An eNewsletter Dedicated to Helping Businesspeople Write Smarter and Faster in Plain English
Writing Is a Reflection of Your Company’s Character
The following excerpt from “Why Writing in Plain Language Will Benefit Your Business,” by Laurie Smith on the CNW Blog, drives home several important points about the power of plain writing in the business world. The article is an interview with Dr. Michael Sider, assistant professor of Management Communications at Ivey Business School, on the topic of business writing. Here’s what he has to say.
How you write speaks volumes about the character of your company. Good writing creates clarity and clarity leads to marketplace power. People can’t make good decisions—investment decisions, consumer decisions, career decisions—if they can’t understand you.
Good writing also reinforces your brand. For example, Bombardier has implemented a corporate writing style that uses sentence structure and word choice to create a sense of energy, of flight, of movement—all constructs that make sense with the transportation manufacturer’s brand essence. An example taken from their annual report, reads:
“The world is constantly on the move and so is Bombardier. Driving progress by staying one step ahead to shape how people get where they need to go, intelligently, safely, and comfortably.”
They employ the power of silence with short, purposeful statements that create a pause. Their use of repetition, rhythm and rhetorical balance delivers the impression while reading that the world is on the move—and so is Bombardier. What Bombardier does particularly well is to find a balance between when to use these constructs and when not to use them. They don’t overdo it.
Some People Falsely Equate Complex Writing with Complex Thinking
When asked why many businesspeople find it difficult to write clearly using plain language, Sider said:
I think some people wrongly equate formal and complex language with intelligence. I’m with Jack Welch, who said the opposite is actually the case (at least in business). Strong, clear-thinking people speak simply. If you think of the sayings that stick with us, many are really simple: “Knowledge is power,” “don’t cry over spilled milk,” “survival is not sufficient.” The “Ten Commandments” are plain and simple for good reason: they’re meant to be remembered. The best way to signal to your customers that you don’t want to be understood or remembered is to write complexly.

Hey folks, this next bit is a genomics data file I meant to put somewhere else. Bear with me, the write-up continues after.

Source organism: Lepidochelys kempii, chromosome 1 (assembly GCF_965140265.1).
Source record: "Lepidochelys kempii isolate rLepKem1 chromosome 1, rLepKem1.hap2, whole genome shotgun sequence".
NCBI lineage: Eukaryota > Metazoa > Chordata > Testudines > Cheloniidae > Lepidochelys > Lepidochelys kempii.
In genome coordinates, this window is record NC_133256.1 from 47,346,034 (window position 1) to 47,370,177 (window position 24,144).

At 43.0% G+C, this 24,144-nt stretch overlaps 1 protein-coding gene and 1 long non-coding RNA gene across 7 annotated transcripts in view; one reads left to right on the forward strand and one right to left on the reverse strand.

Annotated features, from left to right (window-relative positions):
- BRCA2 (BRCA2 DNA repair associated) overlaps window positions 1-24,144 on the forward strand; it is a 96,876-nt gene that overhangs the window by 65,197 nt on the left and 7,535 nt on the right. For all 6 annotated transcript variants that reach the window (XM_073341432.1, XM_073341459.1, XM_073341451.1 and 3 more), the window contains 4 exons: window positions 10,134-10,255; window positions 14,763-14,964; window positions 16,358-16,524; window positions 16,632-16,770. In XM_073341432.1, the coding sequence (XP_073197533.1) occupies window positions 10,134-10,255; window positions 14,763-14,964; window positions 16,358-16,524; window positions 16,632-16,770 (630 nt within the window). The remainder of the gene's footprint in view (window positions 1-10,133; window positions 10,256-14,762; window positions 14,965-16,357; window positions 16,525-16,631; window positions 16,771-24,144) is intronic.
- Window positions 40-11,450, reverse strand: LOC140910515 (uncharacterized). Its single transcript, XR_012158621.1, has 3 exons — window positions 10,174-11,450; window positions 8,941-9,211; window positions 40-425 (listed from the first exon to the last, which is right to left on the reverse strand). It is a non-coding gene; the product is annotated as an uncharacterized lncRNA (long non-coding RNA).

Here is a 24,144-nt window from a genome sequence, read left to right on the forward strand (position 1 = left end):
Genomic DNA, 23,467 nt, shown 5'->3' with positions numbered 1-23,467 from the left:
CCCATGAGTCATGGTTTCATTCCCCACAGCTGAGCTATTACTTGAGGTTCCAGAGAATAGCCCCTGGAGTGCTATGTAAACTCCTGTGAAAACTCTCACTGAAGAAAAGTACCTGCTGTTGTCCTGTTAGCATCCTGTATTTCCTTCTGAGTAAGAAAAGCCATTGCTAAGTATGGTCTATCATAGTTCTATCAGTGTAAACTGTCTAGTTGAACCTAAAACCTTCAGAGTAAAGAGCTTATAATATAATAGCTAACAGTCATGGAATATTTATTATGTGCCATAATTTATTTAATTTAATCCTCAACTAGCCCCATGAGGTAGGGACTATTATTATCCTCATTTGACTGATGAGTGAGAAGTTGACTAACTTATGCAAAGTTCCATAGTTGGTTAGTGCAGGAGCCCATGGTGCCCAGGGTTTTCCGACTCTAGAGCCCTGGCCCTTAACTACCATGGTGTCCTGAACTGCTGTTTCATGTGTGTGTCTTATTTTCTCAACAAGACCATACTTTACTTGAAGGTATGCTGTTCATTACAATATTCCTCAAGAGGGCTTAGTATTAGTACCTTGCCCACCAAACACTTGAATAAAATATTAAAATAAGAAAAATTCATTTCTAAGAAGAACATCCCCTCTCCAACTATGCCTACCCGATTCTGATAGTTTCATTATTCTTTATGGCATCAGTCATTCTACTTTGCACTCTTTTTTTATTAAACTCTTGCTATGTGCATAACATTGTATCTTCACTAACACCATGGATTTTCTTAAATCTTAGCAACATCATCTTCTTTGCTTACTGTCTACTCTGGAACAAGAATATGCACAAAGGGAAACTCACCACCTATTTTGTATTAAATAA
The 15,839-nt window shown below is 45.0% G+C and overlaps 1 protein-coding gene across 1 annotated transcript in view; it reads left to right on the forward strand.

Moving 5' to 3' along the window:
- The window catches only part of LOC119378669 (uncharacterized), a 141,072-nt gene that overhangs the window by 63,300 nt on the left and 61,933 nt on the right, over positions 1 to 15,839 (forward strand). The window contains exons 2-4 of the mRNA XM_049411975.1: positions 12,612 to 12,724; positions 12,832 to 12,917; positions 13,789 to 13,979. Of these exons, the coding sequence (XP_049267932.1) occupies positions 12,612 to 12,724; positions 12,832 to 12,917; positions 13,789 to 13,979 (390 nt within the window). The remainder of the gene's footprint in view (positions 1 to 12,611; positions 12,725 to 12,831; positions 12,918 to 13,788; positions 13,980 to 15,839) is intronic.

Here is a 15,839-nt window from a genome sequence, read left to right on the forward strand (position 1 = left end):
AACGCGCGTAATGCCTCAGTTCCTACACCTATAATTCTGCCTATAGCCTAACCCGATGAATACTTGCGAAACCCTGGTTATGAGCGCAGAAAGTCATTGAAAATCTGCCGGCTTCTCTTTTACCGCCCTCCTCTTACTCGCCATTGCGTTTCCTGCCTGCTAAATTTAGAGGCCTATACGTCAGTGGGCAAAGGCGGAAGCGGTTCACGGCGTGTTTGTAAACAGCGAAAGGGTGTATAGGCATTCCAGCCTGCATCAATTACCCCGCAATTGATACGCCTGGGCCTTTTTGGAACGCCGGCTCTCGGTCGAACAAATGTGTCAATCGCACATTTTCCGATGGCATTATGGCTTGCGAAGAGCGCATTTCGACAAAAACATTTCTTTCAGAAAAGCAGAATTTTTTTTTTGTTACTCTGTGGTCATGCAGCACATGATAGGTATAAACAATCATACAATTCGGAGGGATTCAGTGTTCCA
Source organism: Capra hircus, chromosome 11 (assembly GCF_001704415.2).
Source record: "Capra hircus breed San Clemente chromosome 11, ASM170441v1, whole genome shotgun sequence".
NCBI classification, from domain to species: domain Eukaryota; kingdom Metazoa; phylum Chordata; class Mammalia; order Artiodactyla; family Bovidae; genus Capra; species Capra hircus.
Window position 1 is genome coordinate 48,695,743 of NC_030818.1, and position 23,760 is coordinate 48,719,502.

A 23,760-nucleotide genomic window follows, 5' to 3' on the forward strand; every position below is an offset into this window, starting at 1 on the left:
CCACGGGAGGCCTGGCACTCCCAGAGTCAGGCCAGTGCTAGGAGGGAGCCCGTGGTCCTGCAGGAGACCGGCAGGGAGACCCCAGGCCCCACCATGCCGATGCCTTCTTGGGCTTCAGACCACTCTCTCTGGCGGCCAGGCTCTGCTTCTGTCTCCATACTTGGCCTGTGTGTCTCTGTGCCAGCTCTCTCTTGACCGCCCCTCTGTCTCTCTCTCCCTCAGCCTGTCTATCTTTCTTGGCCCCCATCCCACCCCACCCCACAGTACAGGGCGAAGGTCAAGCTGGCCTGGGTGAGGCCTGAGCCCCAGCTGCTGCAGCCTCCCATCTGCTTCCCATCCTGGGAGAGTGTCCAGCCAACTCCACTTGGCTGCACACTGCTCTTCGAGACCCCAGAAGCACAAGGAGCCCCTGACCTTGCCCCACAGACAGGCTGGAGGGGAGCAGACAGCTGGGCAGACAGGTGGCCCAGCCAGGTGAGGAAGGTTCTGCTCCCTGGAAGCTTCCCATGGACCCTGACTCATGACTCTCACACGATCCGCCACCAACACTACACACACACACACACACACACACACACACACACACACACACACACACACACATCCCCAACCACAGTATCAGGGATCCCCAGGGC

- The Chinese words for crisis and opportunity are the same.
- The tongue is the only muscle in the human body that is connected at just one end.
- The caribou is a nomadic land animal that travels as much as 3,000 miles a year, which is farther than any other land animal.
- Four people played Darth Vader: David Prowse was his body, James Earl Jones did the voice, Sebastian Shaw was his face and a fourth person did the breathing.
- Which TV personality served as a sniper for the Israeli underground when only a teenager: Tony Curtis, Joan Rivers, Leonard Nimoy, Dr. Ruth? (Answer: bottom of page)
Word of the Month
splenetic | splih-NET-ik |
1: marked by bad temper, malevolence, or spite
“Keith’s response to being cheated out of his annual bonus was a splenetic outpouring of abuse.”
Wacky & Wise Websites
Click here to visit This American Life by WBEZ Chicago—one of the longest-running podcasts—and get informed about current and past topics of national and global interest.
Click here to visit the Smithsonian website and get lost in a world of wonder.
American Express, Amgen, Cisco Systems, Department of the Navy, Fluor Corporation, General Electric, Motorola, The New York Public Library, Procter & Gamble, Prometric, State of Utah, Supreme Court of Virginia, United Way, U.S. Census Bureau, U.S. Food & Drug Administration
Writing Tips & More
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SATisfy Your Curiosity
SAT Exam practice question: Choose the words that best fit the meaning of the sentence as a whole.
Despite their —— proportions, the murals of Diego Rivera give his Mexican compatriots the sense that their history is —— and human in scale, not remote and larger than life.
- monumental … accessible
- focused … prolonged
- vast … ancient
- realistic … extraneous
- narrow … overwhelming
(Answer: bottom of page)
Neck of the woods. Neck has been used to refer to a narrow stretch of land or geographic feature because the narrow strip resembles the neck of an animal. The use dates to at least 1637 when it appears in the records of the town of Dedham, Massachusetts. The phrase neck of woods appears as early as 1780 in Arthur Young’s A Tour of Ireland: “You see three other necks of wood,… generally giving a deep shade.” By the mid-19th century, the phrase neck of the woods was being used to apply to a small and isolated community, and eventually more generally to any neighborhood or region.
Answer: monumental … accessible
Fun Facts Answer
Dr. Ruth, born Ruth Westheimer in 1928 in Germany, was orphaned during the Holocaust and moved to the British Mandate of Palestine after World War II where she was trained as a sniper by the Haganah paramilitary defense force.